Dirksen Senate Office Building
Secretary Janet Napolitano: Pass ID is a bill that I support. The Department of Homeland Security (DHS) worked with governors and other stakeholders to provide technical assistance in its drafting and—so the approach that Pass ID takes to fix REAL ID is one that I support. I think it makes sense. This is an important piece of national security legislation that is designed to help fulfill the 9/11 Commission's recommendation that the Federal Government set security standards for driver's licenses.
As has already been commented upon, the first attempt to do this—the REAL ID Act—was a start that badly needs to be fixed. Pass ID is a fix for REAL ID. The states agree that REAL ID is too rigid and needlessly expensive in mandating how states meet their security goals.
As you noted, Chairman [Senator Joe] Lieberman, 13 states—I think Missouri being the most recent last night—had actually enacted legislation barring themselves from implementing REAL ID. And 13 other states have passed resolutions opposing REAL ID.
We cannot have national standards for drivers’ licenses when the states, themselves, refuse to participate. Now, the practical problem with REAL ID is one of timeliness, and that sets the urgency for Pass ID. Because, under REAL ID—as of December 31st of this year—states are required to attest that they are implementing REAL ID for their driver’s licenses so that they can be accepted for things like boarding a plane.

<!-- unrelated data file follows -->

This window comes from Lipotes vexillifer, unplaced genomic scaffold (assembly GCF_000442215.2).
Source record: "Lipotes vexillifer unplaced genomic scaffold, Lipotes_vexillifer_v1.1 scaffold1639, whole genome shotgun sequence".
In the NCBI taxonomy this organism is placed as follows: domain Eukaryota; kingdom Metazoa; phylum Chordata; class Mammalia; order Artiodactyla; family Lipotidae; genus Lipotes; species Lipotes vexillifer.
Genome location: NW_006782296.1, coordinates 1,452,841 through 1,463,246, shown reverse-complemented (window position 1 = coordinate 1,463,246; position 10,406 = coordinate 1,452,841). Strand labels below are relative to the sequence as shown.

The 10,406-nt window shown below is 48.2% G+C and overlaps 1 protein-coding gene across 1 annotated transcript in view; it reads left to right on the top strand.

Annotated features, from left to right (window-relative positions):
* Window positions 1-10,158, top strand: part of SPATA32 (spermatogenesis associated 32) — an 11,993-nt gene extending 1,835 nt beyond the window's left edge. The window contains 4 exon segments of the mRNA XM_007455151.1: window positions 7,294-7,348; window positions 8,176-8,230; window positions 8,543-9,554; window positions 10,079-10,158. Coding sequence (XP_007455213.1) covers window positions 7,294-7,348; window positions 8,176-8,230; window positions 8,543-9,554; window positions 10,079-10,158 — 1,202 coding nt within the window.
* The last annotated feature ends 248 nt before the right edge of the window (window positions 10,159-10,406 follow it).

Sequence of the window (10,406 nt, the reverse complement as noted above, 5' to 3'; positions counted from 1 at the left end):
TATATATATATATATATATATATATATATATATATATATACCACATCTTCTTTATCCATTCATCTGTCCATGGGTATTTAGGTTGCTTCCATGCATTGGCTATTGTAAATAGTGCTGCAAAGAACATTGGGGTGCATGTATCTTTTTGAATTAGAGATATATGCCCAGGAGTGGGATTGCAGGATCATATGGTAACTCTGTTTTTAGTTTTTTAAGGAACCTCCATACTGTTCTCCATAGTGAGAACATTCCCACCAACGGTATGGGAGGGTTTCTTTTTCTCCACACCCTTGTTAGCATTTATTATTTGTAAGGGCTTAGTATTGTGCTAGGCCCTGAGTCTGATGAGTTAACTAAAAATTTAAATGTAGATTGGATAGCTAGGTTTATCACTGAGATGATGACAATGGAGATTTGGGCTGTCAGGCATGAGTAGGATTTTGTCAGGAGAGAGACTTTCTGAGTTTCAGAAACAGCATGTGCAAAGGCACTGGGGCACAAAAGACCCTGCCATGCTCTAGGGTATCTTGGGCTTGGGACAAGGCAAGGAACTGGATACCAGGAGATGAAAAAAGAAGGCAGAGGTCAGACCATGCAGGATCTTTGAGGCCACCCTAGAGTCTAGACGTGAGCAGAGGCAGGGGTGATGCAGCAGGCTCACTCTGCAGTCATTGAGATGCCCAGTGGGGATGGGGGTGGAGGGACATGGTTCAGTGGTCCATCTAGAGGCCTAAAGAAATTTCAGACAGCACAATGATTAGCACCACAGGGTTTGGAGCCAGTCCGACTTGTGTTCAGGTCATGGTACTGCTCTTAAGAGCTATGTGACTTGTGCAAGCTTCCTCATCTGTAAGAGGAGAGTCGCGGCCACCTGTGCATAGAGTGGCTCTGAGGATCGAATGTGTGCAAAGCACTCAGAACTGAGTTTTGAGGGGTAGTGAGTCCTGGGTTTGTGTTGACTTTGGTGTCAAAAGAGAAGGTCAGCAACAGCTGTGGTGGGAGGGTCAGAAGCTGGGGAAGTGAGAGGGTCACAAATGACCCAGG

By Dec. 31 of this year no state will have issued a REAL ID compliant identification document. No state will have a REAL ID compliant document.
Chairman Lieberman: So—if I may interrupt you—that means that assuming nothing else happens in between—that it is—under the law, the driver’s licenses issued by the states would not be accepted by the Transportation Security Administration (TSA) to gain passage.
Secretary Napolitano: That's correct, Mr. Chairman—not without additional screening by TSA—and one can only contemplate—just the inconvenience in airline travel that could occur if everyone has to undergo additional screening because they don't have a REAL ID compliant driver’s license.
Chairman Lieberman: In other words, the kind of secondary screening that goes on now—if for some reason you forget your license or something—that would have to happen to everybody.
Secretary Napolitano: That's right, Senator.
Chairman Lieberman: Thank you.
Secretary Napolitano: And—so that sets the urgency for REAL ID—and why I'm so appreciative—or Pass ID, excuse me—why I'm so appreciative that the Committee has scheduled this hearing today and is moving forward. I am very pleased to be sitting next to Jim Douglas—my good friend—the Republican Governor of Vermont. He is the incoming chair of the National Governor's Association. Later, you will hear from Sheriff Lee Baca of Los Angeles on why law enforcement supports Pass ID.